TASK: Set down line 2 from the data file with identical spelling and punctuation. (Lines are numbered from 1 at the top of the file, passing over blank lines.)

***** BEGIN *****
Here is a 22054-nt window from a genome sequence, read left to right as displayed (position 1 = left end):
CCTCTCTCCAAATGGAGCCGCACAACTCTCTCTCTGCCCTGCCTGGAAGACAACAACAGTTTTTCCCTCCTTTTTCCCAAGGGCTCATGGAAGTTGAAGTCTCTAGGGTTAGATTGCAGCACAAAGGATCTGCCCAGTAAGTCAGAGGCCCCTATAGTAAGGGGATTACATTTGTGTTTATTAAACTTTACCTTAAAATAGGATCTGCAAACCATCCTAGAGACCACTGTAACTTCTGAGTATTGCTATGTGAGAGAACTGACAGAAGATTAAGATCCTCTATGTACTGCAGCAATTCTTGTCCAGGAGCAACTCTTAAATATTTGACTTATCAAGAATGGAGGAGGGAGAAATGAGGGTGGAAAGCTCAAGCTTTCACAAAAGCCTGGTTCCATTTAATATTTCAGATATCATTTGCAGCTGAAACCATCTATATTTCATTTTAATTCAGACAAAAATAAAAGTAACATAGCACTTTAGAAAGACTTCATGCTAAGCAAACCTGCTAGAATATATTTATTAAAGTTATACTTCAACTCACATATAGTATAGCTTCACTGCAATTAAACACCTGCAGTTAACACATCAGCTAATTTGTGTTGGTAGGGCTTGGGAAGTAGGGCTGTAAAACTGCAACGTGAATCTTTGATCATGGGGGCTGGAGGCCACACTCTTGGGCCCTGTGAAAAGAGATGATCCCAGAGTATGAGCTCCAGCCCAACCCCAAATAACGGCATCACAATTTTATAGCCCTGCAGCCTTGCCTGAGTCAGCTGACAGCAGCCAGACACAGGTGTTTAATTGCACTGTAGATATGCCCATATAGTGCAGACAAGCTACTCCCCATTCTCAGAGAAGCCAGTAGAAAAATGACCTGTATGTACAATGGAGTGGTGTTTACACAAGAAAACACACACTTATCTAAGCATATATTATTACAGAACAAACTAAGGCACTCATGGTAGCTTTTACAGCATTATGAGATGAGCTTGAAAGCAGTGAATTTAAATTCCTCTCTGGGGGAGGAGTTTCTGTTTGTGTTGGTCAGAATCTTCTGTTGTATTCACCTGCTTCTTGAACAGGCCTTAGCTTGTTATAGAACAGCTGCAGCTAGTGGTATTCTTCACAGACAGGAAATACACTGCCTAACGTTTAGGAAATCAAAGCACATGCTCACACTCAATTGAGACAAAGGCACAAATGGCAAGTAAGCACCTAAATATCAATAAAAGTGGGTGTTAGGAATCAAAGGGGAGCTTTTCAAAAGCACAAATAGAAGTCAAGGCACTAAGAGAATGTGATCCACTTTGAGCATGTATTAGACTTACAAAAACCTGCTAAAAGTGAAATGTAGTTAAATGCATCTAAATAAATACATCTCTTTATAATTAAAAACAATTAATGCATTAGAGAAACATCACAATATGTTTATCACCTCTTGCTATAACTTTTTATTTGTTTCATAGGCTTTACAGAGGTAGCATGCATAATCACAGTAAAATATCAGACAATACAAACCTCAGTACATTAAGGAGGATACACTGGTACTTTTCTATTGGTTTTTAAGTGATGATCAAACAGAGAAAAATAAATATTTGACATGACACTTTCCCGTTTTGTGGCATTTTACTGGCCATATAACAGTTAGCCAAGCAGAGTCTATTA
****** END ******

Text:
CCTCTCTCCAAATGGAGCCGCACAACTCTCTCTCTGCCCTGCCTGGAAGACAACAACAGTTTTTCCCTCCTTTTTCCCAAGGGCTCATGGAAGTTGAAGTCTCTAGGGTTAGATTGCAGCACAAAGGATCTGCCCAGTAAGTCAGAGGCCCCTATAGTAAGGGGATTACATTTGTGTTTATTAAACTTTACCTTAAAATAGGATCTGCAAACCATCCTAGAGACCACTGTAACTTCTGAGTATTGCTATGTGAGAGAACTGACAGAAGATTAAGATCCTCTATGTACTGCAGCAATTCTTGTCCAGGAGCAACTCTTAAATATTTGACTTATCAAGAATGGAGGAGGGAGAAATGAGGGTGGAAAGCTCAAGCTTTCACAAAAGCCTGGTTCCATTTAATATTTCAGATATCATTTGCAGCTGAAACCATCTATATTTCATTTTAATTCAGACAAAAATAAAAGTAACATAGCACTTTAGAAAGACTTCATGCTAAGCAAACCTGCTAGAATATATTTATTAAAGTTATACTTCAACTCACATATAGTATAGCTTCACTGCAATTAAACACCTGCAGTTAACACATCAGCTAATTTGTGTTGGTAGGGCTTGGGAAGTAGGGCTGTAAAACTGCAACGTGAATCTTTGATCATGGGGGCTGGAGGCCACACTCTTGGGCCCTGTGAAAAGAGATGATCCCAGAGTATGAGCTCCAGCCCAACCCCAAATAACGGCATCACAATTTTATAGCCCTGCAGCCTTGCCTGAGTCAGCTGACAGCAGCCAGACACAGGTGTTTAATTGCACTGTAGATATGCCCATATAGTGCAGACAAGCTACTCCCCATTCTCAGAGAAGCCAGTAGAAAAATGACCTGTATGTACAATGGAGTGGTGTTTACACAAGAAAACACACACTTATCTAAGCATATATTATTACAGAACAAACTAAGGCACTCATGGTAGCTTTTACAGCATTATGAGATGAGCTTGAAAGCAGTGAATTTAAATTCCTCTCTGGGGGAGGAGTTTCTGTTTGTGTTGGTCAGAATCTTCTGTTGTATTCACCTGCTTCTTGAACAGGCCTTAGCTTGTTATAGAACAGCTGCAGCTAGTGGTATTCTTCACAGACAGGAAATACACTGCCTAACGTTTAGGAAATCAAAGCACATGCTCACACTCAATTGAGACAAAGGCACAAATGGCAAGTAAGCACCTAAATATCAATAAAAGTGGGTGTTAGGAATCAAAGGGGAGCTTTTCAAAAGCACAAATAGAAGTCAAGGCACTAAGAGAATGTGATCCACTTTGAGCATGTATTAGACTTACAAAAACCTGCTAAAAGTGAAATGTAGTTAAATGCATCTAAATAAATACATCTCTTTATAATTAAAAACAATTAATGCATTAGAGAAACATCACAATATGTTTATCACCTCTTGCTATAACTTTTTATTTGTTTCATAGGCTTTACAGAGGTAGCATGCATAATCACAGTAAAATATCAGACAATACAAACCTCAGTACATTAAGGAGGATACACTGGTACTTTTCTATTGGTTTTTAAGTGATGATCAAACAGAGAAAAATAAATATTTGACATGACACTTTCCCGTTTTGTGGCATTTTACTGGCCATATAACAGTTAGCCAAGCAGAGTCTATTA